With a $3.6 billion budget gap as a backdrop, the Wisconsin governor must confront reality and re-tool the state’s fiscal problem before it weighs down future growth and crowds out investment. And, unlike the federal government, states are obligated by law to balance their budget. Thus, Gov. Walker is acting like the grown-up in the room.
Wisconsin’s newly-elected Governor, in a press conference speech given late Friday in the rotunda of the State capitol, explained to the press and the audience that “We are broke.” He went on to say that the majority of workers and citizens alike in the state support his bill. He wants state workers to pay one-half of their pension costs and 12.6 percent of their health benefits. Currently, most state employees pay nothing for their pensions and virtually nothing for their health insurance.
Governor Walker reminded everyone that a lot of untruths are being spun about his plan, and even responded to a reporter’s question about how the president interjected himself into the fray. “I know the president has enough to worry about regarding the federal budget, he should let our state take care of our own issues,” said Walker. Obama told a Milwaukee television reporter,
“Some of what I've heard coming out of Wisconsin, where they're just making it harder for public employees to collectively bargain generally, seems like more of an assault on unions."
This interjection reminds me a lot of the Louis ‘Skip’ Gates’ debacle in the summer of 2009 where Obama gave his opinion on an incident where a Massachusetts police lieutenant attempted to arrest a friend and Harvard colleague of the president’s.
Mr. Walker also gave a brief history lesson about unions and the state. He said that Wisconsin civil service laws date back over one-hundred years and are considered to be the best of any state. Thus, any collective bargaining rights that the public sector unions think they’ll lose is moot. Simultaneously as he made the aforementioned remark, and what seemed like a well-orchestrated play, the distinct murmurs and noise from thousands of labor supporters chanting outside the building, could be heard.
Walker even acknowledged the crowd protesting outside while explaining how it’s their right to peacefully assemble. But it is not o.k. for politically-elected state senators to flee their responsibility and hide in places like Rockville, Illinois. Instead, these recalcitrant public officials should do their job.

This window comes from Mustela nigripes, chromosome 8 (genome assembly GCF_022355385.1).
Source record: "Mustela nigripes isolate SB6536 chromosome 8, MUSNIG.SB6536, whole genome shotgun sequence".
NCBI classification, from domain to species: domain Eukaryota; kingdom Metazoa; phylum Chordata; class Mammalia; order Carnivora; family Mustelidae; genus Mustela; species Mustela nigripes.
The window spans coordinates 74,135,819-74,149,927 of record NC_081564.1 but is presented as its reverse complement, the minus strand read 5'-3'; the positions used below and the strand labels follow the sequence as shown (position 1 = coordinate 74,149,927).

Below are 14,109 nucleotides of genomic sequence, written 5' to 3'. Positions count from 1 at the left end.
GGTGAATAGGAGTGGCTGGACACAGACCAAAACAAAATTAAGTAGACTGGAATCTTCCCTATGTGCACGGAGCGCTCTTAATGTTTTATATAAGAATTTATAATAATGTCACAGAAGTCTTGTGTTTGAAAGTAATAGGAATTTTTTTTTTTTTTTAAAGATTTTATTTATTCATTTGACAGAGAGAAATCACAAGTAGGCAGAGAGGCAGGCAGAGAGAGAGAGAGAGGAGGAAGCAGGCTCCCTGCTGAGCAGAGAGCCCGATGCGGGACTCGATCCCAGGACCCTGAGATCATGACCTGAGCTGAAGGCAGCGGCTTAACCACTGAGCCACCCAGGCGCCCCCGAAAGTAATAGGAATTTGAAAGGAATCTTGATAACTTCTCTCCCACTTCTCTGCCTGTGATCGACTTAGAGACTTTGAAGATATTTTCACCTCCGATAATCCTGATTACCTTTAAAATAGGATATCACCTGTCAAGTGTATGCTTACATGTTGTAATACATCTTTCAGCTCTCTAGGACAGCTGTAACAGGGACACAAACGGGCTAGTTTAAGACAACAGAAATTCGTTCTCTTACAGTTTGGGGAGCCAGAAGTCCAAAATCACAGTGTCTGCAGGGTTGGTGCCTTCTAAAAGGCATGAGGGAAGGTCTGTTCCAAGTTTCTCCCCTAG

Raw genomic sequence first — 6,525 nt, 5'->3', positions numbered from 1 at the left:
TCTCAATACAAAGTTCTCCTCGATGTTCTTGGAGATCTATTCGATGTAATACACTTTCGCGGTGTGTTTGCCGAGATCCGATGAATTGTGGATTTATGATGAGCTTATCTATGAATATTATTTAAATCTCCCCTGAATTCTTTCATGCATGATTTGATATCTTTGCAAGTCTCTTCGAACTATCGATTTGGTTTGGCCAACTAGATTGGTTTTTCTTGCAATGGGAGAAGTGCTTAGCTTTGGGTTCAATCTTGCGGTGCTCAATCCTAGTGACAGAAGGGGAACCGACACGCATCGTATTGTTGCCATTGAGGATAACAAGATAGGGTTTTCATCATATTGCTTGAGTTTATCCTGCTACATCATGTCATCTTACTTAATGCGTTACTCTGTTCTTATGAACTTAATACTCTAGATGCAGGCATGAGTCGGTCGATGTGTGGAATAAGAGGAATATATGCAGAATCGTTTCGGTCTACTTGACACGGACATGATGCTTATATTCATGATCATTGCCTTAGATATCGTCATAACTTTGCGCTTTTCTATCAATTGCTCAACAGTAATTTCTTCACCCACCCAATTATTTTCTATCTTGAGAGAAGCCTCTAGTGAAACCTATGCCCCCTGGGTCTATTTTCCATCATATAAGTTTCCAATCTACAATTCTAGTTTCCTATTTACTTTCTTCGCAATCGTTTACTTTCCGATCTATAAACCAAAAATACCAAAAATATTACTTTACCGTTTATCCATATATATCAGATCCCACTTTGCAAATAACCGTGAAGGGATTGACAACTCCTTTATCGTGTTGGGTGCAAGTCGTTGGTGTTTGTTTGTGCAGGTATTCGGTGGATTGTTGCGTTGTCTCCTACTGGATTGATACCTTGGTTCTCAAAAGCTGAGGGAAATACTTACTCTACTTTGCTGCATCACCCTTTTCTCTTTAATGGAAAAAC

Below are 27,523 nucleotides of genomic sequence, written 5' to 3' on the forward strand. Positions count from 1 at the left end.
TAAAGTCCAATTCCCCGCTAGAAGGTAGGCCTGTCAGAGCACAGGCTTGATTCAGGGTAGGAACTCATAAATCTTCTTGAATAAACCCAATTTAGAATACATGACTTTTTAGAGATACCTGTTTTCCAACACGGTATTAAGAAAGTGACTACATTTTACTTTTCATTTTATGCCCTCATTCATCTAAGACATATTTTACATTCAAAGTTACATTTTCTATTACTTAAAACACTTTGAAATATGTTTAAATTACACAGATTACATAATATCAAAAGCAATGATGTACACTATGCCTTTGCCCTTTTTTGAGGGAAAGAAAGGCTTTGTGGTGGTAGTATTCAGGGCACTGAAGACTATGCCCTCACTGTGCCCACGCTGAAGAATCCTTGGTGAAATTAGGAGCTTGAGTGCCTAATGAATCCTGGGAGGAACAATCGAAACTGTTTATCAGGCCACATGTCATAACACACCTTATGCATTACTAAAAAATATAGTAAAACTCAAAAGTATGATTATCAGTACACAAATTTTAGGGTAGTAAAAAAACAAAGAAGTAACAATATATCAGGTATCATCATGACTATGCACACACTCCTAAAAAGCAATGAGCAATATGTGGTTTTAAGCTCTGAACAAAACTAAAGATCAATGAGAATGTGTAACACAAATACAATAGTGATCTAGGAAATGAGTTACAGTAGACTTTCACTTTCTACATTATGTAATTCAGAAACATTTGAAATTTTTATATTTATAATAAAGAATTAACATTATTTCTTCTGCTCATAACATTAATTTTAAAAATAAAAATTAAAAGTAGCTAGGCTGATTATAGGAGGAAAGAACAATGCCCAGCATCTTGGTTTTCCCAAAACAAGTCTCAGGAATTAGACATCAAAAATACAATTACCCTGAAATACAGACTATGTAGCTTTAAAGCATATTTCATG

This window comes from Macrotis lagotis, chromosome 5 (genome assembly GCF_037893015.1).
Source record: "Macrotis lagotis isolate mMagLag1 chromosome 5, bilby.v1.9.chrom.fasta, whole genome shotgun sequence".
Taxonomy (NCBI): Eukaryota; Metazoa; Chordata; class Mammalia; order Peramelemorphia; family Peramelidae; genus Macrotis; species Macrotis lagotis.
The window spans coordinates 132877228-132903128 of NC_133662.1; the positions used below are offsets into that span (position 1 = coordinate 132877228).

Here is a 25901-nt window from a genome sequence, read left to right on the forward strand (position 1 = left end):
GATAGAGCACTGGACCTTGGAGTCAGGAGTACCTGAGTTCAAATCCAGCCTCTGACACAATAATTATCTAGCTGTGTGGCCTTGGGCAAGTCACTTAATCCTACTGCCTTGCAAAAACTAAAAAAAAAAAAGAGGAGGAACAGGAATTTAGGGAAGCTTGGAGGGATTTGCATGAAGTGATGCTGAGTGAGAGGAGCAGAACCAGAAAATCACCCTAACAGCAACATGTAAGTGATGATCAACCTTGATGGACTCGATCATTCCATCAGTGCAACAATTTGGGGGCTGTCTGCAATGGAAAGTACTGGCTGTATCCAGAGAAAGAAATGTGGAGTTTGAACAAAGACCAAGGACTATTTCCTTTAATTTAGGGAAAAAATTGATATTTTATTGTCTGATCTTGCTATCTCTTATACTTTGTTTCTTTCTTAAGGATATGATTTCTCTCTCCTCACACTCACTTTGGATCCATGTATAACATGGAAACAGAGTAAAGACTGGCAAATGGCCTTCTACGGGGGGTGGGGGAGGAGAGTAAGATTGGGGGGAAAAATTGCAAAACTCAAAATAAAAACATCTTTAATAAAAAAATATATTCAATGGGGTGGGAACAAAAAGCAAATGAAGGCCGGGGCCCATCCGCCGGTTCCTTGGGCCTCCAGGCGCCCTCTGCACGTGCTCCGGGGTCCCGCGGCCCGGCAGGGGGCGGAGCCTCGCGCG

Another unique twist to this story that has the nation watching is how the Obama administration seems to be colluding with politicians and union leaders in Madison. Former Virginia Governor Timothy M. Kaine, now the chairman of the DNC, is gathering behind-the-scenes help from the White House’s political operation, Organizing for Obama, who got involved quietly Monday authorizing chapters to try to strategize other pro-union rallies in states like nearby Ohio.
Even former progressive president Franklin Delano Roosevelt knew the implications of public sector union overreach when he wrote at the height of the New Deal:
All Government employees should realize that the process of collective bargaining, as usually understood, cannot be transplanted into the public service. It has its distinct and insurmountable limitations when applied to public personnel management.
To be sure, public sector workers, whether they are unionized or not, are a very important part of our society. They support all citizens. In municipalities, towns and cities alike, they can be counted on to teach our children, to protect our streets and homes, to ensure families receive the necessary care and help that they need; they even collect our trash.
However, the bare truth is, the inordinate amount of unfunded liabilities associated with public sector unions like in Wisconsin and elswhere, cannot be sustained without necessary reforms.
Larry Kudlow explains:
Nationwide, state and local government unions have a 45 percent total-compensation advantage over their private-sector counterpart. With high-pay compensation and virtually no benefits co-pay, the politically arrogant unions are bankrupting America -- which by some estimates is suffering from $3 trillion in unfunded liabilities.
Unions are not unlike a cartel. They eschew competition and subjugate the taxpayer's to unnecessary demands. A vicious circle follows. Public officials who generously compensate workers often receive votes, contributions and campaign assistance from those same employees and their union leaders. The taxpayer does not get such preferential treatment.
See Gov. Walker's FULL 14 Min. Feb. 18, 2011 Press Conference Here